After security+ what is the next step up?

Matt_SmiMatt_Smi Senior MemberMember Posts: 111 ■■■□□□□□□□
From what I understand Sec+ is considered to be an entry level security exam, although it is still difficult. But once one has obtained it what would be the next logical sec exam to take? Would it be CEH?


  • keatronkeatron Security Tinkerer Member Posts: 1,213 ■■■■■■□□□□
    It would in part depend on where you want to end up. I would suggest either gaining some level of expertise in an OS area first, whether it be Linux, Unix, Windows or whatever OS you currently have experience in. For example maybe MCSA:Security to start with, then look at C|EH. The fact of the matter is, to truely be effective when it comes to penetrating a system, intimate knowledge of that particular system is key. I started with Linux security, so jumping to Windows security was a smooth transition. Do the same with networking. For example, gain some experience/knowledge with Cisco routers and firewalls. Then either obtain respective certs in that area, or at the least, aquire the knowledge required for those respective certs. Examples would be the Cisco Pix/ASA specialist stuff.

    Bottom line, trying to understand the security of any OS or device without first understanding the workings of that OS or device puts you at a severe disadvantage and even makes you as the attacker/pentester/security professional vulnearable. Imagine trying to do a physical security recommendation for convention center without seeing and understanding a blue print of the place and knowing where all the doors are. And to top it off, you have no idea how human traffic flows in, out, and through the place. I've seen a many pentests fail horribly simply because the tester lacked sufficient knowledge concerning the particular system he/she was trying to attack.

    Also you really need to decide if you're going to be a generalist, or a specialist. I'm seeing the IT security industry do like the medical field and branch off in to areas of speciality. IDS/IPS, Peremiter Security, Windows Security, Application Security (databases, OS's, web app, etc), Firewalls, or Forensics, just to name a few. Here's a couple of recommendations I have.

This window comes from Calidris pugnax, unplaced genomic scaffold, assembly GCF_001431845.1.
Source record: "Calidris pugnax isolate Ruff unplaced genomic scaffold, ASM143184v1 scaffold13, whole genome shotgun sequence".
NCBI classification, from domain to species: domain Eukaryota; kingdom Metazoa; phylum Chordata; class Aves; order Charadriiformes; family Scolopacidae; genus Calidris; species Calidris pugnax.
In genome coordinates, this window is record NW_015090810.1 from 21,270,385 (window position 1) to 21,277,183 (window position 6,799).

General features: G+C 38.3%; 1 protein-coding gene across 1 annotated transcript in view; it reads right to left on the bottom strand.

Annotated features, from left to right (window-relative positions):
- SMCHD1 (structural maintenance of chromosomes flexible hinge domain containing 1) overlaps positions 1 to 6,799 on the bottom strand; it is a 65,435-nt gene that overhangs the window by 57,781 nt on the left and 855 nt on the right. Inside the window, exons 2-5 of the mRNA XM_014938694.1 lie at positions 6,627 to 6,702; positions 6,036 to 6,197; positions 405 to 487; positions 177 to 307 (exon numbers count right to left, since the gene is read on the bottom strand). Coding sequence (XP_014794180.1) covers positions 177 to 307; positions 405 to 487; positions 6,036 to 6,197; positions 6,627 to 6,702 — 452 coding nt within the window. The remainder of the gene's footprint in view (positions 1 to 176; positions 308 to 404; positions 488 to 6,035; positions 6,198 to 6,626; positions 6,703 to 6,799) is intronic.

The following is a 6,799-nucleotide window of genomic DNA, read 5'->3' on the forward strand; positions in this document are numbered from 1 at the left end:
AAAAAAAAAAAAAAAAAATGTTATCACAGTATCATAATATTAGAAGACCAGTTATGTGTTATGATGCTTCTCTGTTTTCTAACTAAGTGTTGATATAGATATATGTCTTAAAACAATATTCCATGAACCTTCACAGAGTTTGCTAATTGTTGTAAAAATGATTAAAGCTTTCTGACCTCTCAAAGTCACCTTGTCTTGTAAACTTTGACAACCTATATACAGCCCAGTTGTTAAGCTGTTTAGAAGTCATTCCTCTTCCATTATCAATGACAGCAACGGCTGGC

1. MCP (270 or MCDST)

    2. MCSA (Security+ as one of your electives)

    3. MCSA:Security

    4. MCSA:Messaging (Messaging security is a concern)

    5. MCSE (understanding the processes and considerations engineers go through when designing an infrastructure and AD environment has proven to be valuable to me more than once, while conducting pentests.)

    6. CWNA - If you're going to be taken seriously, you need to know something about wireless (other than how to setup the linksys you bought from Bestbuy)

    7. SSCP (If you meet the experience requirements by this time)

    8. CISSP (If you meet the experience requirements by this time)

    9. C|EH (C|EH fits nicely as an add on to CISSP as in getting more specialized. People forget that CISSP is a very generalized cert. By now you will have started to either conduct, participate in or oversee pen tests) The management slant of the CISSP will equip you for always seeing the big picture in theses tests and assesments, while the C|EH knowledge will prove helpful in laying out a tactical pentesting methodology for your team.

    10. CWSP - Again wireless, wireless, wireless.

    11. CHFI- Forensics is rapidly growing, and you as a pentesting professional need to know what the forensics teams will be looking for. This does wonders in helping you "cover your tracks"

    Now keep in mind, this order DOES NOT reflect cert popularity or respect. If you have acces and/or experience with Cisco gear, you can stop right at number 5 and head off into the wild red yonder of the CCSP (and you'll certaily need to be on the Cisco forums with Mikej, darby, kenny and the rest of the experts there)

    My question to you would be what about security interests you and what about it makes you feel you'd be successful in this field?

    Just a hint to all job seekers out there, this is one of my favorite interview questions. icon_wink.gif
  • SlowhandSlowhand Bay Area, CaliforniaMod Posts: 5,161 Mod